Friday, November 27, 2009

winter project

Thanksgiving day before the feast of fried turkey, ham and all the fixings I was able to get the motor out of my 1955 Triumph Thunderbird. It runs really good, but leaks like a diseased skank. The plan is to tear it down do all new gaskets and replace anything else in there that needs it. We'll see how it goes...

Saturday, November 7, 2009

I'm not the only one...

So, I found this while searching for pics of old Triumphs. So it came off the Cycle World Staff Blog from 2007 and I read and thought it was the coolest thing I've read in quite a while. This article totally sums up how the racing and my old ass 69 Chevy van make me feel. It's exactly what I'm after every time I load it up and drive out to the track and live in it for the weekend. I hope no one gets pissed that I posted it here, but then again, no ones probably reading this anyway...



Horse owners spend more time feeding, leading, currying and blanketing their animals than they do riding them. Motorcycle racers spend more time traveling to and from the races than they ever do on the bike with the engine running. In living this life in the 1970s, I often found myself in a van, on the road, unable to sleep while another person drove, but knowing that my next five-hour trick at the wheel was coming up fast. Sixty hours of this, coast-to-coast, seemed a fair trade for racing's moments of intensity.

For some, the track is a short drive—maybe 100 miles or less. Hardly worth thinking about. For others, it's a long grind and there is plenty to consider.

The three-dollar styrofoam cooler looked like a steal in the supermarket—stuff it with cold drinks and sandwiches, then dine like kings all the way to Mosport or VIR or Indianapolis Raceway Park. Plans fail. Styrofoam squeaks unstoppably. And someone will see it as a handy footrest, or even a place to sit. The steady vibration of travel causes rearrangements. That is, the sandwiches are rearranged downward, into the water melting from the ice so providently bought and packed. This is the true meaning of “submarine sandwich.” This is why I preferred to trot into the restaurant while the van was being tanked up, to see what's on offer. No earnestly homemade but soggy sandwiches.

The first van I endured was an English Thames Freighter with 50-hp engine. Its front wheels wobbled at 40 mph like a major-brand luxo-tourer ridden hands-off at the same speed, and for the same reason—that's the classic wheel-rotation speed for wobble. Because as in the motorcycle case, wobble damping increases with speed, we could bust through the wobble by “accelerating” (the quotes are because 50 hp provides only the most gradual acceleration). The strain finally caused the Thames to spin a rod bearing somewhere in Connecticut and it was replaced by a new car with a trailer. This would be travel in style—seats for all, no more roasting/freezing on a pressed-steel engine cover, and no sleeping under bikes in the back. Civilization triumphant.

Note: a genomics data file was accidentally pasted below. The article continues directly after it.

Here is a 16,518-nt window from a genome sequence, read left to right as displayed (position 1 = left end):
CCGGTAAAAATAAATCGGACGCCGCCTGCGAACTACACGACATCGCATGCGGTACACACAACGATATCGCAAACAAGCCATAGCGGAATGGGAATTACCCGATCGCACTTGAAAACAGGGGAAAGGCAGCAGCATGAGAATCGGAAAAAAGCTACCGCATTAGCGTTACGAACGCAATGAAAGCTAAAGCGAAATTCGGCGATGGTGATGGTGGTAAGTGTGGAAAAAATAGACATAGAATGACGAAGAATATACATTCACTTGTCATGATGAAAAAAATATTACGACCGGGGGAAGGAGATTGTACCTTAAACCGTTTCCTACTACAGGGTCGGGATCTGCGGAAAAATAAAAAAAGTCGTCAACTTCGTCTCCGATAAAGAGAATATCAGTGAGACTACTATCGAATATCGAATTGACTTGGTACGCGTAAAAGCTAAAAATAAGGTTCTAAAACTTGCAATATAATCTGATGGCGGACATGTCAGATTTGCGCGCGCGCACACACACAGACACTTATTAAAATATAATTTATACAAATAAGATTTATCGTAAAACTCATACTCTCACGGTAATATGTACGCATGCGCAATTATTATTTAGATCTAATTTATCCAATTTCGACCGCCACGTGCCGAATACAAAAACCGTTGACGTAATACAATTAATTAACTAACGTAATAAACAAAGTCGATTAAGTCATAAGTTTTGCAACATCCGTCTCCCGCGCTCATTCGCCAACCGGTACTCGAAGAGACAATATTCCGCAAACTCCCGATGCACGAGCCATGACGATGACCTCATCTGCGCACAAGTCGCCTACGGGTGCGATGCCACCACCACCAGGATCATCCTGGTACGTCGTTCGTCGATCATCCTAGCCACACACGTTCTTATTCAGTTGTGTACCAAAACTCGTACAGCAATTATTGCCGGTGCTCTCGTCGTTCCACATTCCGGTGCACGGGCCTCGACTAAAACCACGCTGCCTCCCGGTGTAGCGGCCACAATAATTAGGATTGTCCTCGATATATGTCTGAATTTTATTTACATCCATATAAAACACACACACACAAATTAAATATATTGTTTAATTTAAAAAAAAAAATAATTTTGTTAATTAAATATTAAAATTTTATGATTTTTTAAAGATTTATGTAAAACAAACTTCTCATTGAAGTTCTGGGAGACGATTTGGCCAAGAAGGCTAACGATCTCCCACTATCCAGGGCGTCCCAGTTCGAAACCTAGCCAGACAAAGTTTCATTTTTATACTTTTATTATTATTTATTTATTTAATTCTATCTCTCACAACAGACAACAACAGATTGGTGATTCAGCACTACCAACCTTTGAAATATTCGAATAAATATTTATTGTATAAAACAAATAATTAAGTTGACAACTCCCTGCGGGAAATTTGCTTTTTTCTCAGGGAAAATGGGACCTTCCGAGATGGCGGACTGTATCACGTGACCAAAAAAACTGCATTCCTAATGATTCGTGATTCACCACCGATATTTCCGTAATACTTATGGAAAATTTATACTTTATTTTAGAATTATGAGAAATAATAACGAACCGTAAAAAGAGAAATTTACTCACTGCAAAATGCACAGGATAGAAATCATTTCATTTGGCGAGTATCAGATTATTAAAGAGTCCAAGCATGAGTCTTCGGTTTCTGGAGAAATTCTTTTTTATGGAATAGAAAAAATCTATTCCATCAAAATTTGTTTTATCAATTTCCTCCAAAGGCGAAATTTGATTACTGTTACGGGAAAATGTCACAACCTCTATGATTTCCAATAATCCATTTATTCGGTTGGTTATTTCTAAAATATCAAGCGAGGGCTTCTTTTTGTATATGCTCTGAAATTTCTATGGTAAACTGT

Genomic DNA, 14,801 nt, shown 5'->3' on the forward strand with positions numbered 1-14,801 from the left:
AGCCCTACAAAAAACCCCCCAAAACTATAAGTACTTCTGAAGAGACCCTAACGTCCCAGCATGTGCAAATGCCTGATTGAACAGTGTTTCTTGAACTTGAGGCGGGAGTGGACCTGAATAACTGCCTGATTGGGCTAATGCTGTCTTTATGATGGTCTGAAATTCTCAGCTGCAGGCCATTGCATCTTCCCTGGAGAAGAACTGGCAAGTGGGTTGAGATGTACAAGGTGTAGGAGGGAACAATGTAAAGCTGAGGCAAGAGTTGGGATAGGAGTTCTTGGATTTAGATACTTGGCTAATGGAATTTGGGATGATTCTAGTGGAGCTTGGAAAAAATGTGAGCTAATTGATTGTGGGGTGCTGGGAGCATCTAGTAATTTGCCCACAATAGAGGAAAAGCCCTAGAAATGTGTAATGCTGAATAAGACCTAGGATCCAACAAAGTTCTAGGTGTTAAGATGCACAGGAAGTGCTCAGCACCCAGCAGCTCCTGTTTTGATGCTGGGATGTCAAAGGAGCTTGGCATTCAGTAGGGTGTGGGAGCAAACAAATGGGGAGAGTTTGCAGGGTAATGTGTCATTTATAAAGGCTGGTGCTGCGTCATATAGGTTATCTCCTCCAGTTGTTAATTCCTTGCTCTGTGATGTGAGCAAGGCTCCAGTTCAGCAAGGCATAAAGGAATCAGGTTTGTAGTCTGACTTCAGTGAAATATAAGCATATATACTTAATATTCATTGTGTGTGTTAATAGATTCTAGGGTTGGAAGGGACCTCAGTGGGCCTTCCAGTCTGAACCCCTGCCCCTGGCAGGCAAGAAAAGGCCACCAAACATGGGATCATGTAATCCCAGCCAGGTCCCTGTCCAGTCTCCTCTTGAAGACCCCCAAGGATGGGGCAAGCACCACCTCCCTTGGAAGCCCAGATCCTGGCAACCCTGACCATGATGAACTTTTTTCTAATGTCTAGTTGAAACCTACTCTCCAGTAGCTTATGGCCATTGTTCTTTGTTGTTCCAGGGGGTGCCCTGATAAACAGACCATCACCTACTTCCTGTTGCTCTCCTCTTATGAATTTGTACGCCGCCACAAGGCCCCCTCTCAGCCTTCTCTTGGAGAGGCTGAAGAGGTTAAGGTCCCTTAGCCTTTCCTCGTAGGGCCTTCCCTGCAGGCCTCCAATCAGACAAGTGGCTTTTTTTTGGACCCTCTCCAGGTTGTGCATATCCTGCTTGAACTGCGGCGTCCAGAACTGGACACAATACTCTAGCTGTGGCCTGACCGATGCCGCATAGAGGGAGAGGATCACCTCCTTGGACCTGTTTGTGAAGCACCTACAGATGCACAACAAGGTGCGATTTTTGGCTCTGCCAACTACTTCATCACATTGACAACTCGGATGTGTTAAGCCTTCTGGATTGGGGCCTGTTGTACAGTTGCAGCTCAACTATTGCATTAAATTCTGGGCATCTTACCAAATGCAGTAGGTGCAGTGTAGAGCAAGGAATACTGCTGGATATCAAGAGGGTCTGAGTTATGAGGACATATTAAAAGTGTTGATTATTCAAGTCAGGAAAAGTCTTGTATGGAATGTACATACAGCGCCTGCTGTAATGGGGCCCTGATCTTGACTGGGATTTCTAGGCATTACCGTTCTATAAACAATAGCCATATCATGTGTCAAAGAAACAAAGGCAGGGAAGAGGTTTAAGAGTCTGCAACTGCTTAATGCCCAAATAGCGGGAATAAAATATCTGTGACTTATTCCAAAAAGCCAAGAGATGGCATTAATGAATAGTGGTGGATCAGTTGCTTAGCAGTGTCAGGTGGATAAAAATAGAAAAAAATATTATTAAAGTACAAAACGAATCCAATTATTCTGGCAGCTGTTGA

But there are reasons so few trailer their racebikes. Trailer wheel bearings have secrets. They know when it is least convenient for them to melt out their grease, overheat and then seize dark blue so that no known force available at roadside can pull the inner race from the axle. Trailer lighting technology economically routes plastic-insulated wires through hastily drilled holes in the metal structure, shrewdly saving the nickel cost of a rubber grommet at each point. Rough edges saw through the insulation, causing the lights to wink at patrolling policemen.

Why do trailer tie-downs loosen mainly in tunnels? This allows one or more bikes to slump over against a trailer tire, which then friction-saws a crescent-shaped hole in your fairing or tank.

The outcome of the car experiment was that we all bought vans and shunned styrofoam coolers.

At its best, the van becomes a machine of social transition between your “cosmetic life” of job, home and responsible adulthood, and your real life. As the song says, “I'm not the man they think I am back home.” Somehow, falling endlessly into the blackness beyond the headlight cones, or wrestling on the bunk with a flood of edgy, coffee-derived ideas that prohibit sleep, one being is transformed into the other. In the early morning, shaving in a rearview mirror or eating bad things from the concession, you have become a RACER. Now stand in line, pay $156, pour fuel, air up tires, start and warm up. This is it.

Going the other way, you greet the dawn and home with the edge of a sore throat, find coffee, shower and struggle off to work, hoping your exhaustion won't morph into unemployment. Soon you're fine, doing whatever it is you're paid to do, a working stiff once more. You can do it. It's easy, because it's not real.

One friend of mine kept his life together this way, using the all-night solo driving time to sort and order his chaotic thoughts. The restoring realities of racing became an essential buffer against the strains of his high-technology job, a blond wife with associated mortgage and mysterious child, and the awful lightness of being.

Non-solo van travel requires trust. What if your partner falls asleep at the wheel? On one trip, he did. I awakened on the bunk, feeling vibration. Grass out the left window, grass out the right. Quicker than I thought I could move, I had the wheel. This was the classic prelude to eternity—crossing the median on a long diagonal at 70 mph. I did all the rest of the driving on that trip, and I was never the least bit sleepy.

—Kevin Cameron



Privateer days, 1966: An early reality, with the van serving as fairing holder and the corner of a tent just showing. KC's friend Beecher Wooding did not waste money on undue replacement of T-shirts.


Bending to the task: A man, a van and a Kawasaki H2-R at Laguna Seca, 1973.

Pics and everything came from Cycle World Staff Blog, 2007.